SOME members of the public feel it is best for the death penalty to be reserved for serious crimes.
A freelance writer, who wants to be known only as Alexia, feels it should be maintained as the consequence of heinous crimes. But she is torn about it too because she wonders if justice will truly be served.
“This is especially in some drug related cases, where the drug mules are caught. Some could have been framed. It’s similar for a murder case. It will be too late to reverse the judgement when a person has been hanged,” she says.
Alexia, 30, also questions if our prison system can provide proper rehabilitation for inmates.
“Do we have proper programmes for prisoners once they are out of the system so they can lead a normal life and not face stigma from society?
“There are some prisoners who have mental health issues. Does our prison system have comprehensive solutions to address this?” she asks.
For IT analyst Kenneth Ng, 35, abolishing the death penalty will do away with the “fear factor” that deters criminals from committing atrocities like murder.
“People may feel like they can get away with such serious crimes,” he says.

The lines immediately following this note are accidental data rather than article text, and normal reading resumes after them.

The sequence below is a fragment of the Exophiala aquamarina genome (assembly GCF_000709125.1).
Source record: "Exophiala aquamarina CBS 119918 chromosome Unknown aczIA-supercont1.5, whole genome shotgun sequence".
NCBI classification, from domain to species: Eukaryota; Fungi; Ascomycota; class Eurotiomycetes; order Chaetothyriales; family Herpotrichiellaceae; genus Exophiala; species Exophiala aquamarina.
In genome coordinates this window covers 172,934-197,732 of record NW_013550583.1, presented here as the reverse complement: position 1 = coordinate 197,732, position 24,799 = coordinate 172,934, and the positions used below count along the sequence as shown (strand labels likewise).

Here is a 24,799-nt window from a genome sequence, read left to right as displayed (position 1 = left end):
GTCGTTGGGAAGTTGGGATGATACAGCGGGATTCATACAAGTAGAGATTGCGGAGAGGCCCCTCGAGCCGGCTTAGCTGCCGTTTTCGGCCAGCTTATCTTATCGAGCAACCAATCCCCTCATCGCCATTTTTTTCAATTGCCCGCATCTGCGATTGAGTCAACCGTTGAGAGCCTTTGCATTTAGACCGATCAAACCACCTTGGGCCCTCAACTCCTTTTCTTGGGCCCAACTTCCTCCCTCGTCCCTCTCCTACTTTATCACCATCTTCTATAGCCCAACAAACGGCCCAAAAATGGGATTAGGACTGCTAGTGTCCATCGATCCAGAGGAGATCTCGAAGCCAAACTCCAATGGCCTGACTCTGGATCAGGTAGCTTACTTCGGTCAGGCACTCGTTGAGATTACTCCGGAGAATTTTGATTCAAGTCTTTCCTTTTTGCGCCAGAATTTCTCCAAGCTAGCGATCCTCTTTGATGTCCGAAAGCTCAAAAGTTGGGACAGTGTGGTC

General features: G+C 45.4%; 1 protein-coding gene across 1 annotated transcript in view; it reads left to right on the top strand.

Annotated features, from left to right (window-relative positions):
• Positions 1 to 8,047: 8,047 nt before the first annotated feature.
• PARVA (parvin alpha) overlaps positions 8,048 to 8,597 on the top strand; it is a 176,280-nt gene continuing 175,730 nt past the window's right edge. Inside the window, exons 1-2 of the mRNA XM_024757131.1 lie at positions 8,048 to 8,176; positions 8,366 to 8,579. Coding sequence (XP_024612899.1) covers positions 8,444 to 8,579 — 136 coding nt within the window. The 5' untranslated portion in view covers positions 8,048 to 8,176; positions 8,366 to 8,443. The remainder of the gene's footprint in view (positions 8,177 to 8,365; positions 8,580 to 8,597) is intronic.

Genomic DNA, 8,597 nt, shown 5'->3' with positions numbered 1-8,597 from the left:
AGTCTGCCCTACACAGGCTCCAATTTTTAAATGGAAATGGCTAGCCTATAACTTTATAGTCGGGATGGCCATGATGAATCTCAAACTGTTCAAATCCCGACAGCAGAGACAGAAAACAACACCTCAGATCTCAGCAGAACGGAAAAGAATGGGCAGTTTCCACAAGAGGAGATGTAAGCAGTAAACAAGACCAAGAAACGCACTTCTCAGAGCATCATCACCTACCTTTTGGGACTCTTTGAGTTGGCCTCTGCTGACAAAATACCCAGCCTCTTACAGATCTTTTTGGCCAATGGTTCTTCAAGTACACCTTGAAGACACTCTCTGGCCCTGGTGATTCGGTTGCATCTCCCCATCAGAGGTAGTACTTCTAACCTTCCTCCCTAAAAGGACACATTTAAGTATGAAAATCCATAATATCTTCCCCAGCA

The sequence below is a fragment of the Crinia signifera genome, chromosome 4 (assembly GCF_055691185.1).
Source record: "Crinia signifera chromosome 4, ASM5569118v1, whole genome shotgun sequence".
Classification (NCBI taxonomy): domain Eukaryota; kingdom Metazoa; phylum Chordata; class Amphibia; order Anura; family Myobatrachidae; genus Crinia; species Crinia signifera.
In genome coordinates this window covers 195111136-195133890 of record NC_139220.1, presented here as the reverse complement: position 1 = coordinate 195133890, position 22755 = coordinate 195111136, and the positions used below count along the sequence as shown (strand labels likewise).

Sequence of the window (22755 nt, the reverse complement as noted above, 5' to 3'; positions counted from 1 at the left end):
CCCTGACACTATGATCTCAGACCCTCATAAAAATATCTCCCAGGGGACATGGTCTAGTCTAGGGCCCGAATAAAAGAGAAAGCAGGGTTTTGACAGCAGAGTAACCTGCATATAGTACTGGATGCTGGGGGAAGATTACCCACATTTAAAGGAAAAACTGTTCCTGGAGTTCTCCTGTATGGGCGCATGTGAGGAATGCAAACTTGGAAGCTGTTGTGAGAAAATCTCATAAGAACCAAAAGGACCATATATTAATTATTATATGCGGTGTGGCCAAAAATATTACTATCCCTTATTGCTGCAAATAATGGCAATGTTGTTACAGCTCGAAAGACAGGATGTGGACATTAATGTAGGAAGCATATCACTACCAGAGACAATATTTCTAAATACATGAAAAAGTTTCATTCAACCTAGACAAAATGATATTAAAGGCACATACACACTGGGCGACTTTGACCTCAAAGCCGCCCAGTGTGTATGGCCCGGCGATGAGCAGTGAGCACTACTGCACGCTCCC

Ng also sympathises with the families of murdered victims, who want the punishment to be retained.
However, he agrees that the death sentence should not be applied in crimes like drug trafficking.
“Imposing the death penalty for that offence is too harsh. Yes, drug trafficking is wrong but I don’t think it warrants a person being hanged,” he says.
Likewise, business owner M.Y. Chan supports the death penalty but it should depend on the severity of the crime.
“It should be used against those who torture and murder people. But not for drug offences,” she says.
Chan, 36, suggests that Malaysia re-introduce the jury system in court to decide the fate of criminals.
“The judgment should be open to debate by a group of people rather than just one man or woman abiding by set laws,” she says.
She believes it is fair for drug trafficking to be punished with imprisonment for life to keep drug peddlers off the streets so that they can’t do any more harm.
“But for those who cruelly and intentionally murder others, I feel that they don’t deserve to live,” Chan says.
If someone unintentionally kills another, perhaps they can be spared from the death penalty.
“But there’s a difference between an accident and cruelly torturing a person first before ending their life,” Chan says.
Recently, Malay rights group Perkasa called on the government to hold a referendum to gather public feedback on its decision to remove the death penalty.
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